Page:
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Fresh Kicks 178: Amy Dabbs

Fresh Kicks 178: Amy Dabbs

Amy Dabbs records a mix of uplifting, festival-ready house for the Fresh Kicks series, and speaks to Kamila Rymajdo about overcoming uncertainty to seize her moment as a DJ and producer

London-born Amy Dabbs grew up around music. On the way to school, her dad — a Northern soul DJ from Blackpool — would play Motown records, and she got her own pair of decks for her 18th birthday. But after university, Amy knuckled down with a career in advertising, and music took a back seat. She first dabbled in production around 2014, but wasn’t satisfied with the output.

“I was trying to do all this fancy stuff, but I was sitting there with very basic knowledge and then I got distracted by other things, meaning I didn’t go hell for leather,” she recalls over Zoom. “But there’s always been something in my head saying, ‘You need to do this’, and that nagging never really went away.”

In 2018, Amy moved to Berlin and became immersed in the club scene. “I was living my 18-year-old life again — out constantly,” she remembers. The following year, Amy decided to rent a studio shared with three other people. “When I first got there, I would just sit and cry going, ‘I’m so rubbish’,” she reveals. But hitting that creative rock bottom led to a period of intense learning. “I watched tutorials about every single effect in Ableton,” Amy says, describing how the experience created momentum, which led to her starting to make music again. When lockdown hit, it felt like a sign to keep going.

By May 2020, Amy had finished her ‘Girl Like Me’ EP — a house record — and turned her hand to jungle and drum & bass. With her newfound Ableton mastery, Amy decided to write ‘Allure’ completely from scratch. “I programmed every single snare and every single cymbal and hi-hat,” she says, enjoying the ownership that doing it that way gave her. She entered the track into a competition held by Paul Woolford, which led to it being pressed to vinyl. “That gave me confidence. I thought, ‘If a legend like Paul Woolford thinks I can do it, then maybe I can’.” 

Soon after, she sent ‘Girl Like Me’ to London label Lobster Theremin. Blending Chicago house — Amy cites Larry Heard as an inspiration — soul and jazz, ‘Girl Like Me’ is music that makes you feel good from the off. Amy’s ‘Places’ EP, released in October 2021, is similarly uplifting, with high-pitched vocals that pepper walking basslines and classic stabs over four tracks that make you long for summer.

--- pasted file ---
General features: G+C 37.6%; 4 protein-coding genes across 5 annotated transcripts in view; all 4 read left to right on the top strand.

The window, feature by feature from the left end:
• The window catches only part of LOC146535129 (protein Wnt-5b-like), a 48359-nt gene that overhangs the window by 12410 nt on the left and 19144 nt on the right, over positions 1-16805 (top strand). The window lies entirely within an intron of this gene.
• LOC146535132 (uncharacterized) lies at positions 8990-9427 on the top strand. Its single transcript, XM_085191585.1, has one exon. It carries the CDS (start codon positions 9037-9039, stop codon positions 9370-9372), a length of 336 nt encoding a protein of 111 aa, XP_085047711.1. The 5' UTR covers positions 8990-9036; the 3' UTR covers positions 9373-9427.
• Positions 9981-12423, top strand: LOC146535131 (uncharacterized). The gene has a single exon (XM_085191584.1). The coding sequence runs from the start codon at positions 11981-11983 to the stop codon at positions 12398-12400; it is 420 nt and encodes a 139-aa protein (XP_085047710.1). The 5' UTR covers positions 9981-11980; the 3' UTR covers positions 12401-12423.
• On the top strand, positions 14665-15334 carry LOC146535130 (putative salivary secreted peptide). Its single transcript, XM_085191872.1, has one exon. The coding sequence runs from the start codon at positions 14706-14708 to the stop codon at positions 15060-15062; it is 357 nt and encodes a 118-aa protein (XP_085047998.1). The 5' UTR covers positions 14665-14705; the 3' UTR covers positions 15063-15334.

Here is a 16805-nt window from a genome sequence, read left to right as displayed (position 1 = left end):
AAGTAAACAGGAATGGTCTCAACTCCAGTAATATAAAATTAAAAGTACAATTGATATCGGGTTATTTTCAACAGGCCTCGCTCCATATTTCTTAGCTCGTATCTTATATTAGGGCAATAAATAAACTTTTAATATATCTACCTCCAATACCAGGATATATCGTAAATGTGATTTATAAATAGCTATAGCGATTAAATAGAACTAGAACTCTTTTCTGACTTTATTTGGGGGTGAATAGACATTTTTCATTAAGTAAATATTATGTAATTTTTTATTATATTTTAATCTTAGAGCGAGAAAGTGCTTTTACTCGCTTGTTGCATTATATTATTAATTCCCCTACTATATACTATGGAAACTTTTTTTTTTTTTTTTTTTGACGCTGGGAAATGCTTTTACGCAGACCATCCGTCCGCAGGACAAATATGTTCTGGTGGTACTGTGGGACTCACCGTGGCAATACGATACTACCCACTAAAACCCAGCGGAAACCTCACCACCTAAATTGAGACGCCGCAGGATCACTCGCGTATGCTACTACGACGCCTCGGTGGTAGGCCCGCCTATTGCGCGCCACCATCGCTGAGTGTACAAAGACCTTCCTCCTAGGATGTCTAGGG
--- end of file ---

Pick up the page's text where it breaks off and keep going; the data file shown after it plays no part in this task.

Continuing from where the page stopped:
“I feel really happy with the way that I’ve changed and the way that I’ve grown making music, and I think maybe that happiness is coming out in the tracks,” Amy says. “When people hear my music, I want them to be putting their hands up and grabbing their mates. I know it’s really hard and you can’t get that with every track, but that’s the ambition.”

Most recently, Amy collaborated with fellow Lobster Theremin artist Coco Bryce for ‘Slightly Involved: Volume 1’ — reworks of each other’s most high-profile releases to date. Amy’s takes again prove her to be versatile across different genres, offering a melodic drum & bass version of Bryce’s ‘Twenty One Lies’ and a homage to the UK’s early rave era in her remix of ‘Ma Bae Be Luv’.

“‘Twenty One Highs’ [the title of Dabbs’ rework] is probably one of the tracks I’m most proud of. The stems he gave me were phenomenal anyway, but I made it quickly without trying, because things just came so naturally. It was such a pleasure,” Amy says, revealing that she’s usually a meticulous perfectionist who’ll be in the studio “for 27 hours”.

Attention to detail also characterises Amy as a DJ. “I don’t plan the set — I’ll probably prepare my first couple of tracks and then see how the crowd reacts — but the playlists that go into the preparation, it’s ridiculous. For [her debut at] Fabric, I had about 20 different playlists,” Amy shares, explaining how she’ll usually prepare individual breakbeat, hardcore, jungle and drum & bass playlists, and then single out big tracks as well.

June will see Amy launch her own label, Dabbs Traxx, with her own ‘Four Track Mind’ EP. Keep an eye out on DJ Mag this month for a track premiere from that. She’s looking to play festivals as well as local shows. With her calendar getting ever busier, Amy says she’s feeling a sense of urgency to keep grinding at the level she has been since that breakthrough writing ‘Girl Like Me’.

“My mates are like, ‘You can have a weekend off, you haven’t even got a deadline’, but it’s like this voice telling me to keep pushing as much as I can.” Having conquered her insecurity, Amy Dabbs knows this is her time.


Space Ghost ‘Time Station’ [Pacific Rhythm]
Lis Sarroca ‘Driven’ [Maai]
Luma-G ‘After The Fog’ [Chineurs de House]
Baby Rollen ‘Peripheral Visions’ [Semi Delicious]
Matthieu Faubourg ‘Poly’ [Smile For A While]
DJ Steaw ‘Inner Beauty’ [House Puff Records]
Amy Dabbs ‘Til You See’ [Dabbs Traxx]
Sweely ‘Good To Be Back’ [Lobster Theremin]
Baldo ‘The Morning Song’ [Permanent Vacation]
Cinthie ‘Organ’ [!K7]
Freak DaFunk ‘Music’ [Deep Trouble]
Amy Dabbs ‘Four Track Mind’ [Dabbs Traxx]
Eliphino ‘NSPG’ [Meda Fury]
Cromby ‘Acid Trifle’ [Phantasy Sound]
AK Sports ‘The Humans Are Dead’ [Lobster Theremin]
Subjoi ‘Count It Off’ [Lost Palms]